Today we return to our full schedule with church school tucked in-between two services of worship;
Church School - a time to study the forever timely, and therefore. unchanging text book called the Bible, but the methods used to teach the Bible’s ageless truths have changed, for we now realize there are different ways to learn: hearing, seeing, repeating, drawing, dramatizing, sharing, applying.
Some people bypass learning what Robert McAfee Brown called the Bible’s “Unfolding Drama” of God’s action and man’s response.
Some decide to open the Bible, point to a line and then read, as one man did: “Judas went and hanged himself.”
Then he tried again, opening to another page, pointing and reading: “Go and do thou likewise.” Third try, another page, another line that read: “Whatever thou doest, do it quickly.” - a factitious story, meant to be a joke, yet it serves to expose using the Bible to point-pick-choose words and phrases to quote for personal counsel or public defense.
A real life example is the news reporting the arrest, short jail time, and now release of a county clerk.
The basis of the charge against her was her refusal to follow what is now the law to grant a marriage license to a same-sex couple. She contends that her religious beliefs must take precedent over her legal obligations, based on her pointing to Old Testament lines which she quotes to opposed same-sex marriages.
But she didn’t point to other Old Testament passages that have something to say to her multiple divorces and other details in her life; laws read in the straight-forward Ten Commandments, that when broken carried harsh punishments, including being sentenced to death by stoning, (with more waiting to be read in Jesus’ lessons on the Law, missed by those who only point, pick, choose what they prefer to quote.)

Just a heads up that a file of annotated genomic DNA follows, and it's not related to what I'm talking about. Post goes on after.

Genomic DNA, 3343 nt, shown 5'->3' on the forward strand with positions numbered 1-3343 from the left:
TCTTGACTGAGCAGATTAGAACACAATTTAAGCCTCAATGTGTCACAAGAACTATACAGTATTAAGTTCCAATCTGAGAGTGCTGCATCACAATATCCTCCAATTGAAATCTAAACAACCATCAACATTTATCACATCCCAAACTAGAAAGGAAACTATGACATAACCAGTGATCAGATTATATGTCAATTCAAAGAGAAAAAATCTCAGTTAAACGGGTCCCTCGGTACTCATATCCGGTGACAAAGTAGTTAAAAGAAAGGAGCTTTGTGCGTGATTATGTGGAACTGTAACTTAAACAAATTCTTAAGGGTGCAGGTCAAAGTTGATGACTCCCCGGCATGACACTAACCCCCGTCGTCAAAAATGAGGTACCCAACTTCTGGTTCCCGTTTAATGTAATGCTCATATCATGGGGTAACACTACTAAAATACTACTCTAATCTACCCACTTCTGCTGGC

A misuse of the Bible that exemplifies the words read from the Book of Proverbs: “How long, O simple ones, will you love being simple?... the simplicity of fools (who) hate knowledge?
A person who earns the title: “Simpleton.”
The same proverb singles out another person identified in the words: “How long will scoffers delight in their scoffing…”
Our nation’s Civil War had two arsenals: one was ammunitions; the other was the Bible with both the South and the North hurling pieces of Scripture back and forth, to both oppose and condone slavery.
One of the worst stories is that of the Klu Klux Klan pointing, picking, choosing Bible verses to literally ignite fires of racial hatred that are still burning.
Now there is the Iran agreement that is bringing the Bible into the halls of Congress where Scripture is again being used for a dual purpose: one to predict a replay of the Book of Esther – those plotting to destroy Israel will be the ones who will be struck down; the other is to picture certain Middle East leaders as present day personifications of the devil, setting the stage for an end-of-the-world battle, with each side calling the other “the Evil One.”
An abuse of the Bible that carries the echo of Shakespeare’s lines from the “Merchant of Venice”
“The devil can cite Scripture for his purpose.
An evil soul producing holy witness
Is like a villain with a smiling cheek,
A goodly apple rotten at the heart.
O, what a goodly outside falsehood hath!”
A person who earns the title: “Scoffer.”
Upon simpleton and scoffer the Book of Proverb pronounces the indictment: For waywardness kills the simple,
and the complacency of fools destroys them earned by the first for misusing and the second for abusing the Bible,